Although PC gamers have dealt with speculation, lack of GPUs and generally expensive hardware for years, console gamers are no better off. PS5 and Xbox Series X are constantly being bought by bots and sold wholesale at twice the price, if not much higher. US retailers have tried to solve this problem with CAPTCHA, queues, and purchase restrictions, but some Japanese companies are getting more creative.
These strategies are certainly interesting, but it is hard to say how effective they are. They will fight the scalpel. They are very smart and will surely find a way around this dilemma, or maybe just ignore it if their results don't hurt that much. p>
However, Nojima Denkin's solution seems more practical. As far as we can tell, the theory is that the scalpel might have trouble selling a device at such a high price if its name is attached to it. p>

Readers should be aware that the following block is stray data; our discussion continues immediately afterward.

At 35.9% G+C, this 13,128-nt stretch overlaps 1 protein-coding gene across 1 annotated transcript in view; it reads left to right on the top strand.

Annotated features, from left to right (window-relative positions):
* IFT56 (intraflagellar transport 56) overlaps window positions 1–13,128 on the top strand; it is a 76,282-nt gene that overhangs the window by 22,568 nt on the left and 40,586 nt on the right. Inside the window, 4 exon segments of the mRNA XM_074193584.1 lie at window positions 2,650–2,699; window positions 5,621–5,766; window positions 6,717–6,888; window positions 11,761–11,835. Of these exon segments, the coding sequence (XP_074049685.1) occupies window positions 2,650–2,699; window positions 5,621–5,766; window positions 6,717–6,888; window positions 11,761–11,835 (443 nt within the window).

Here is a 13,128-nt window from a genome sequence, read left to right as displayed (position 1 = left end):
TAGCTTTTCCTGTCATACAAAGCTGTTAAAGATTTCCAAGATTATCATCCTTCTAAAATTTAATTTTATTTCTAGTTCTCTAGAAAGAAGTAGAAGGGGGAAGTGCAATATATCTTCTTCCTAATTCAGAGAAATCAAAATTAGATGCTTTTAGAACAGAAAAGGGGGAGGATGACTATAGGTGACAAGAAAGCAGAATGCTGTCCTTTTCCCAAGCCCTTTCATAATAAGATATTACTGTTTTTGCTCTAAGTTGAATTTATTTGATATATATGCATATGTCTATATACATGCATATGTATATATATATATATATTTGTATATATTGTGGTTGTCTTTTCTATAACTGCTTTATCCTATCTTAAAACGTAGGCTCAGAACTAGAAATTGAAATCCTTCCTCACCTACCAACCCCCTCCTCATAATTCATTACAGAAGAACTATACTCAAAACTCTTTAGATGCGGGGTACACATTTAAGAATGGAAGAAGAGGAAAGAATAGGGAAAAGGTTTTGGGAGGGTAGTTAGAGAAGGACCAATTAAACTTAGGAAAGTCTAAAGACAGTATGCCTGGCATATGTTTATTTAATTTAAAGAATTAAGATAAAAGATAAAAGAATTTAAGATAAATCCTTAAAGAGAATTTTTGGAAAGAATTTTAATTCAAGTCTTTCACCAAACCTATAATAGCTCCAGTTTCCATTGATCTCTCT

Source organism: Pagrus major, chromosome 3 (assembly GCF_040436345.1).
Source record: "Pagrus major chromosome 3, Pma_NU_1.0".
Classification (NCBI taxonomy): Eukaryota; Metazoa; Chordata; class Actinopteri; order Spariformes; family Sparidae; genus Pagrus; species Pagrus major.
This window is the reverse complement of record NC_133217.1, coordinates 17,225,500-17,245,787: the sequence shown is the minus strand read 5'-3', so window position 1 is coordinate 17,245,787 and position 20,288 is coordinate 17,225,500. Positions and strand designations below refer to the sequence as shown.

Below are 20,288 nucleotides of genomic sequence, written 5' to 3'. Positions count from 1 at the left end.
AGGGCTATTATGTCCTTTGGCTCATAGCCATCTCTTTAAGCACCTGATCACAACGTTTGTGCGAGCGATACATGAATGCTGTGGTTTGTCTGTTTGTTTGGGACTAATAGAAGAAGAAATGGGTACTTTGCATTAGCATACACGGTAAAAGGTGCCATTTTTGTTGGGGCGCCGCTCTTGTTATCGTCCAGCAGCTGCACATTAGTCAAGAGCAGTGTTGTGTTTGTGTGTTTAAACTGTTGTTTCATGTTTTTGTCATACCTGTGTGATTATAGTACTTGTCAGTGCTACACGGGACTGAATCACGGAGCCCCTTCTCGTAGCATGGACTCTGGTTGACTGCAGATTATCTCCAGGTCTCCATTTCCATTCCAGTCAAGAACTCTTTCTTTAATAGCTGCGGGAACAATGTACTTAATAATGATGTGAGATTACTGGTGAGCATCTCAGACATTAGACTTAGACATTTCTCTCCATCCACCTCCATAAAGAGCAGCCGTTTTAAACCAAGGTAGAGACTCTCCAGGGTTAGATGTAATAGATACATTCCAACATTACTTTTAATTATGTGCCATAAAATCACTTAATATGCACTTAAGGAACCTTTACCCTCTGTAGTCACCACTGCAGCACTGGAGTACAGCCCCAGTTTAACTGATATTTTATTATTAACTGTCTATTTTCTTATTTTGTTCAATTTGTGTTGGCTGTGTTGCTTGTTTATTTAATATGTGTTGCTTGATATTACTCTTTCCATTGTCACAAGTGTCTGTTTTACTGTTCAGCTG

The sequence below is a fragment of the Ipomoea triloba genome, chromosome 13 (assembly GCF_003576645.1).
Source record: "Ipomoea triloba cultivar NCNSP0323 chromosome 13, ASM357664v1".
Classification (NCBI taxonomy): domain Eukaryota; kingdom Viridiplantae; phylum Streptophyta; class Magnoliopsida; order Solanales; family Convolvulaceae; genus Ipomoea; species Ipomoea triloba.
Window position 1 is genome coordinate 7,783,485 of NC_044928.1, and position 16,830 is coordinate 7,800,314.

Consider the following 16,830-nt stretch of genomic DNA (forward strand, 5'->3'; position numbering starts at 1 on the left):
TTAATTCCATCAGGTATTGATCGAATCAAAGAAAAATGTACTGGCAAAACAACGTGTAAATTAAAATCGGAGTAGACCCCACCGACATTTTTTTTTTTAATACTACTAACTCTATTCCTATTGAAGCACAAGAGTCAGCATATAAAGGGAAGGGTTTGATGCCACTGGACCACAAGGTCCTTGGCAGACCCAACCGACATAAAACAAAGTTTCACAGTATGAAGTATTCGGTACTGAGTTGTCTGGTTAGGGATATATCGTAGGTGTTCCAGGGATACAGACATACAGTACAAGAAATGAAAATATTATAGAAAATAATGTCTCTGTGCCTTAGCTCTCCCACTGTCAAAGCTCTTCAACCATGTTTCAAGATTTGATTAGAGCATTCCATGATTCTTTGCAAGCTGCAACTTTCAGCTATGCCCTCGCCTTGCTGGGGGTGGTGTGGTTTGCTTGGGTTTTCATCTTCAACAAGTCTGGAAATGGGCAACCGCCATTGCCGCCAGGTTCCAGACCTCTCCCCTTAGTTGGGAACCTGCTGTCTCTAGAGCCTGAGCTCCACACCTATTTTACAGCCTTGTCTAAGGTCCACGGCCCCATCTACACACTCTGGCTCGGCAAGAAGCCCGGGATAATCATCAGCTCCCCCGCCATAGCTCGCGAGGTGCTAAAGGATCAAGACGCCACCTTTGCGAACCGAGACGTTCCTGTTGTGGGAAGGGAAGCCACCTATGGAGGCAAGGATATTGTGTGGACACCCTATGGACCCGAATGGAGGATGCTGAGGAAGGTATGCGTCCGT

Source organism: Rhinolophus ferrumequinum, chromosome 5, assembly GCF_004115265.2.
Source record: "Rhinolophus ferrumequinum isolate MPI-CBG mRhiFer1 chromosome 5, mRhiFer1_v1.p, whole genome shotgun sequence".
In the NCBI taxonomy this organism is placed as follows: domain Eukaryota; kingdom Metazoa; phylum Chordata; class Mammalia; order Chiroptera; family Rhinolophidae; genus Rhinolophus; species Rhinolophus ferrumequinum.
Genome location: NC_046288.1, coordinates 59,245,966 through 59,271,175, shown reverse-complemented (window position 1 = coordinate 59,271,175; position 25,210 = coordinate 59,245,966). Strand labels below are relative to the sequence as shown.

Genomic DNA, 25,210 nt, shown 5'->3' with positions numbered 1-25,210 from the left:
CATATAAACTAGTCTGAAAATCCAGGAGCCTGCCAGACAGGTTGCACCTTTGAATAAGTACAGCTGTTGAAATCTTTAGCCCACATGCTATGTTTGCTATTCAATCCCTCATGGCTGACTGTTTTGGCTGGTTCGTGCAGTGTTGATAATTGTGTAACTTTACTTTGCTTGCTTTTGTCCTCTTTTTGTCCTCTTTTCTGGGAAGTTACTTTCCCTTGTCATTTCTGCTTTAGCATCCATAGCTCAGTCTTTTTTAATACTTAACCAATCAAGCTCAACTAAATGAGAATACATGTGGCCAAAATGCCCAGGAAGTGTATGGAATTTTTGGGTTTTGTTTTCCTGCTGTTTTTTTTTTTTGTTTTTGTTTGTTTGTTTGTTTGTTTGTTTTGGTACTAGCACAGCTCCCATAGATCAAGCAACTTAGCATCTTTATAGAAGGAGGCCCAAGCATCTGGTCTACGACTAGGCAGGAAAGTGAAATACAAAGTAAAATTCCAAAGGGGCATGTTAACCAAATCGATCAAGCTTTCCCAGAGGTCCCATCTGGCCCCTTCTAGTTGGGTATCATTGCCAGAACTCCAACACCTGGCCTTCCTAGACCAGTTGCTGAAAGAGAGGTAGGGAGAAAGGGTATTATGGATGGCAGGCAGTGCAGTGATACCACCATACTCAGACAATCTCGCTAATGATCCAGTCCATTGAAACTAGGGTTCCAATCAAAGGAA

Perhaps the buyer be careful not to think that the device was stolen. Press to return or refund, or maybe they just prefer a clean box. Of course, since this rule applies to everyone, and not just speculators, the second group is still not satisfied with the direct purchase of Nojima Denkin.
Finally, this is a complex issue, but these cases companies deserve credit here because they think outside the box (literally). Online queues obviously don't work, because bots can easily bypass them, and legitimate customers are constantly being fired behind the line. Solving a CAPTCHA isn't out of the question for complex apps either, so some retailers seem to feel they have no choice but to try something new. p>
Japanese retailers ban PS5 scalpel names by writing on product packaging